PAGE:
Note: This post was written by Robert F. Rodriguez, a visuals editor at The Journal News/LoHud.com and a recreational biker living in New York City. He and his wife, Stephanie, enjoy biking throughout the boroughs for sightseeing, exercise and finding good food in out-of-the-way places.
My wife, Stephanie, and I try to do some long bike rides from our place in Morningside Heights in Manhattan into Brooklyn, with our destination being one of the many good pizza places in the borough. In recent years the bike paths on the Manhattan and Williamsburg bridges have been upgraded, making the trek across the East River a pleasant one. Forget about dodging strollers, joggers, bikers and tourists on the Brooklyn Bridge.
We took the Williamsburg Bridge into Brooklyn. The path begins at Delancey and Clinton streets where you find a wide, well-paved path – no stairs and a relatively easy incline. About a quarter of the way up you see a grafitti-scarred plaque telling you (duh!) that you are on the Williamsburg Bridge. At this point bikers are directed to head to the north path and pedestrians are pointed to the south side – of course, with the better view.
No issues getting across the bridge with only a handful of bikers coming and going. At Bridge Plaza in Williamsburg, you’re only a few blocks from the revered Peter Luger’s Steak House, but our cuisine today was pizza. On a previous trip we had pizza in nearby Greenpoint at Fornino at187 Bedford Ave. where we enjoyed outdoor dining.
We also have plans next trip to try Motorino Pizza at 319 Graham Ave. to judge for ourselves which pizza has the thinnest crust and best flavor. But this time, we had plans to try a place in Fort Greene (now fashionably called Clinton Hill) called Graziella’s at 232 Vanderbilt Ave.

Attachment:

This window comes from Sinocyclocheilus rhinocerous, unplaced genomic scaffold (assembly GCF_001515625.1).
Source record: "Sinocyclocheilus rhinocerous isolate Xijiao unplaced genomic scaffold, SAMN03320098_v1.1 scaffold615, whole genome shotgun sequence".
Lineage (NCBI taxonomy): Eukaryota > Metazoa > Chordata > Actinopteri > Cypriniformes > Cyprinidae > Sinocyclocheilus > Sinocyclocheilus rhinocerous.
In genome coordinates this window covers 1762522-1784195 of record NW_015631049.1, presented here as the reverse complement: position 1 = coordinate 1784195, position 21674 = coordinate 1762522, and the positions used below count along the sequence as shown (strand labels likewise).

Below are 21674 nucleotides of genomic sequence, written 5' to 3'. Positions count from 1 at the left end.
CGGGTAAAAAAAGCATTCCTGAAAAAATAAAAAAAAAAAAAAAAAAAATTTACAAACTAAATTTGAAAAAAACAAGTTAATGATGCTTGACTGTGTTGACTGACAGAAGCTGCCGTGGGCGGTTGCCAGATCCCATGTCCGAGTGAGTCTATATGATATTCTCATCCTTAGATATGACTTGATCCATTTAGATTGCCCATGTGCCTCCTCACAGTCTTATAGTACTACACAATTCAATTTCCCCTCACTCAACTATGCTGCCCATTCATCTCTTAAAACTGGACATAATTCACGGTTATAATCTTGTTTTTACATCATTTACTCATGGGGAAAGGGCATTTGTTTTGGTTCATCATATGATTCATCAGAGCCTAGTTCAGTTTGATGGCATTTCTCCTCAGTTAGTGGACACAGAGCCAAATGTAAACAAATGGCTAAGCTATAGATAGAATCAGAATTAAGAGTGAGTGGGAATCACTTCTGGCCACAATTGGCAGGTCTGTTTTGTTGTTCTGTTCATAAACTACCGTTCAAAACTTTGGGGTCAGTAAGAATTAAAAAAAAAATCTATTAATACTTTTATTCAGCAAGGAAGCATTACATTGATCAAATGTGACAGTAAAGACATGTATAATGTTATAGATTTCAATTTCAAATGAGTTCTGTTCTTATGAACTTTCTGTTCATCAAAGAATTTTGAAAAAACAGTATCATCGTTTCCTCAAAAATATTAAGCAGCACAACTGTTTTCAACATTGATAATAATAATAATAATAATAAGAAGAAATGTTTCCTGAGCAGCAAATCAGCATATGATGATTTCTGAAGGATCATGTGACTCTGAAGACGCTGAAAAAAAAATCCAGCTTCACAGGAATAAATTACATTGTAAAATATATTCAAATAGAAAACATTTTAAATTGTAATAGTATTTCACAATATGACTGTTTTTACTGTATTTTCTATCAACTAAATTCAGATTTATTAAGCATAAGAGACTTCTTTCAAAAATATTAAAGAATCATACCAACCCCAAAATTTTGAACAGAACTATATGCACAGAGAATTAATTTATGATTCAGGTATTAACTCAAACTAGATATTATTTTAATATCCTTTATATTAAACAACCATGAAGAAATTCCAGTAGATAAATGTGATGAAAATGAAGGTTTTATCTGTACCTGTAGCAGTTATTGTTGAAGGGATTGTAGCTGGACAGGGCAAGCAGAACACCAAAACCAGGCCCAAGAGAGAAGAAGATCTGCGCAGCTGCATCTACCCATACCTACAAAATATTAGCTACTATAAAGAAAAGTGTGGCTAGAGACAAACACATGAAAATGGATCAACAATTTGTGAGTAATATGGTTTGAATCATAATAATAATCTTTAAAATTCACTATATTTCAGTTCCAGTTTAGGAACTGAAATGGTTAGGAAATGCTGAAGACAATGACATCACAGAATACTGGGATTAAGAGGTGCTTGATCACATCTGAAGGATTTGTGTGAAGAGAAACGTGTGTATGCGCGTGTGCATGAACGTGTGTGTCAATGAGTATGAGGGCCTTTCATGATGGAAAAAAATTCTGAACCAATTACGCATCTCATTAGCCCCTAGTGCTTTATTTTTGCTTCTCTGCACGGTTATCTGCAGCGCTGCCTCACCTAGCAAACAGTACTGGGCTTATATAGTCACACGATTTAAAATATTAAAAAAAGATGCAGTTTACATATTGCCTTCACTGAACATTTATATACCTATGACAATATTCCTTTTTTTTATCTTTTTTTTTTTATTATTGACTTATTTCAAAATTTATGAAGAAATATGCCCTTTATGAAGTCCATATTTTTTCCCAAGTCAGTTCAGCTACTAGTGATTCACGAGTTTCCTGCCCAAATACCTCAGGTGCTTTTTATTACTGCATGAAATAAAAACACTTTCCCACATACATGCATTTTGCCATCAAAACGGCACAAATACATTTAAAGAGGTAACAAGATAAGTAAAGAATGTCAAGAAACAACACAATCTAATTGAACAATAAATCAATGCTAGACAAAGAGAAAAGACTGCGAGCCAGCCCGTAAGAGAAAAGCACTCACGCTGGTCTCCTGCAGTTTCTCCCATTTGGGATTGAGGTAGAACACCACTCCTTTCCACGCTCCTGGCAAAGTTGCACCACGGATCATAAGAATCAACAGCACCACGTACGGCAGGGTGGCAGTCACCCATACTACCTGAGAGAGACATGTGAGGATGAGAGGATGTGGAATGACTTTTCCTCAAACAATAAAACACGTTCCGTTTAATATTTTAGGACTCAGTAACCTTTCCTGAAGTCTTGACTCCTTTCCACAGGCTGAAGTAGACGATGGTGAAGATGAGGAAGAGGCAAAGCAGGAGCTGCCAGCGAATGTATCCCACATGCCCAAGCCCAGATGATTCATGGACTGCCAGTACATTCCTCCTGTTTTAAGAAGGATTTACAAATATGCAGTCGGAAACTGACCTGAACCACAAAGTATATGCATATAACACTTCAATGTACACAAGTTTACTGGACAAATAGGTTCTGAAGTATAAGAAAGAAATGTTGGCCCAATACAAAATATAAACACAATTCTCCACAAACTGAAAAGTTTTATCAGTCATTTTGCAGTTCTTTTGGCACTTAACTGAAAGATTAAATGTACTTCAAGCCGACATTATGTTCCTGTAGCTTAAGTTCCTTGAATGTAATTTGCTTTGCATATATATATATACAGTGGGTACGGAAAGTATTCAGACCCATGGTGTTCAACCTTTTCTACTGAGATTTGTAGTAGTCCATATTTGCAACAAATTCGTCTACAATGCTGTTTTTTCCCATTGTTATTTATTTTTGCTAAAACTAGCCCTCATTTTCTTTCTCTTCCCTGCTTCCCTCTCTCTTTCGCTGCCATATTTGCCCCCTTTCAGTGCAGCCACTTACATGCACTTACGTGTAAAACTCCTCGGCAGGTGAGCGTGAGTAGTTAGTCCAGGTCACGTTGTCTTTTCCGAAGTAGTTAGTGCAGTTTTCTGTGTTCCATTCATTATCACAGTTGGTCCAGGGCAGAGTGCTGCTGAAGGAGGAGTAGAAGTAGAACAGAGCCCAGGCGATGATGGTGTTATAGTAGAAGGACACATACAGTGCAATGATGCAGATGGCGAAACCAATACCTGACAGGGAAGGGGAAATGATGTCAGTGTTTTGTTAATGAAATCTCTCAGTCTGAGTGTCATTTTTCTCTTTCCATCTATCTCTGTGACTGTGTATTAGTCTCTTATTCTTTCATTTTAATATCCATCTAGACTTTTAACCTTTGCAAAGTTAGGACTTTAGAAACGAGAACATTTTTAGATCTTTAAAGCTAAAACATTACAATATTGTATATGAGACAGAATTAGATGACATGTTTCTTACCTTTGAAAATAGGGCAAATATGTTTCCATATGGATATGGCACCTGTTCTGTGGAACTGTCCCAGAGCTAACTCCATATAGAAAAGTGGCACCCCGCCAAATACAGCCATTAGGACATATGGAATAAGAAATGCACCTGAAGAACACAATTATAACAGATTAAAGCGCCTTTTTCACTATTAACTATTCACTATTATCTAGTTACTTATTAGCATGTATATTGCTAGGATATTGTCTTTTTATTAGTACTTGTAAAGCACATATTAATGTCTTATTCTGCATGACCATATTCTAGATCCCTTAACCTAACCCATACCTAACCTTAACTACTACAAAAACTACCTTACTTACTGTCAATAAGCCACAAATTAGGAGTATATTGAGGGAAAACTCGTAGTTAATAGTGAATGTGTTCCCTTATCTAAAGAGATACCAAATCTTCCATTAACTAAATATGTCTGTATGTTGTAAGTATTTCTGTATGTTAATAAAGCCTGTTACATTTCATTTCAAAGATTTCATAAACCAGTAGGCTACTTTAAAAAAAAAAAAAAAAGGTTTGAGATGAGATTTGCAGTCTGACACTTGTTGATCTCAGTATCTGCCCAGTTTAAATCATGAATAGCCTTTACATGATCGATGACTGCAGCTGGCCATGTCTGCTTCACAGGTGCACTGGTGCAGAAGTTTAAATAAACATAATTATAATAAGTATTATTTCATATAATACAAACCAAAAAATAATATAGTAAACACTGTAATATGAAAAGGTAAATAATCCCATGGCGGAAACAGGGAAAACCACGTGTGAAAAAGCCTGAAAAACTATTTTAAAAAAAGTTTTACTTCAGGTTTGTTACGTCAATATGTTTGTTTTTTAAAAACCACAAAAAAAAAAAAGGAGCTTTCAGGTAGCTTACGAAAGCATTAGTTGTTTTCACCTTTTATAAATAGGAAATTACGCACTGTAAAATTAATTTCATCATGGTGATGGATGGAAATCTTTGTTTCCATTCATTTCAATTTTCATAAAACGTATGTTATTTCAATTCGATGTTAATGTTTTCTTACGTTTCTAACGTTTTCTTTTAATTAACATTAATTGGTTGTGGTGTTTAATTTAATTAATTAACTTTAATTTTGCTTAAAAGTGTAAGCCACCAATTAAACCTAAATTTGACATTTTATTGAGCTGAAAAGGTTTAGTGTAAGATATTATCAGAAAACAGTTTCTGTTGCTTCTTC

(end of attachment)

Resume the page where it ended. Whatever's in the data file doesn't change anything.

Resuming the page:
The trek from Williamsburg to Graziella’s brought us through one of the Hasidic parts of Brooklyn as well as the fabled Brooklyn Navy Yard. This part of Brooklyn has changed dramatically in recent years with manufacturing moving out and artists and entrepreneurs moving in. We passed numerous blocks of lovely brownstones and mini mansions as we neared Fort Greene. Many of the streets we were on had a bike lane, making our ride somewhat safer.
Graziella’s has a cozy second-floor deck with views of the Chrysler Building and midtown Manhattan – we grabbed a shady table and cooled off from our ride. Adventurous eaters that we are, Stephanie and I shared grilled octopus and an arugula with shaved parmesan pizza – nothing too filling as we still had a long ride ahead of us.
After our lunch we opted to take in a few more sidestreets and head for the Manhattan Bridge home. One advisory if you are looking for the bike ramps from the Brookyn side of the Manhattan Bridge – you have to be on either Sands Street or Jay Street to enter the plaza that gets you to the ramps. There’s such a confusion of streets in the area because of the Brooklyn Queens Expressway and the ramps to the Brooklyn and Manhattan bridges all criss-crossing.
Be sure to check New York City Bike Maps. Incidentally, the featured video on the page is “Bike Ride across the Manhattan Bridge.”
I confess that we cheated and took the pedestrians ramp (southside). It has the great views of the Brooklyn Bridge and New York Harbor. Luckily, there weren’t that many people so we did not have to weave around too many people. If you plan on taking the Manhattan Bridge into Brooklyn, the bike ramp is on Canal and Forsyth streets. It’s clearly marked and the incline is steady but not steep. And besides, you’ll probably stop a few times to take in the sights.
Our ride over the Manhattan bridge left us on the Bowery, where we made our way through Chinatown, Little Italy and SoHo to get over the West Side/Hudson River Green Path.
Even though we had to fight the wind most of the way home, we made good time back up to 114th Street. Overall, a very nice ride and a very pleasant meal. We hope to do a three-borough ride next, heading into Queens over the Queensboro Bridge and, who knows, maybe we’ll come back over the Brooklyn Bridge.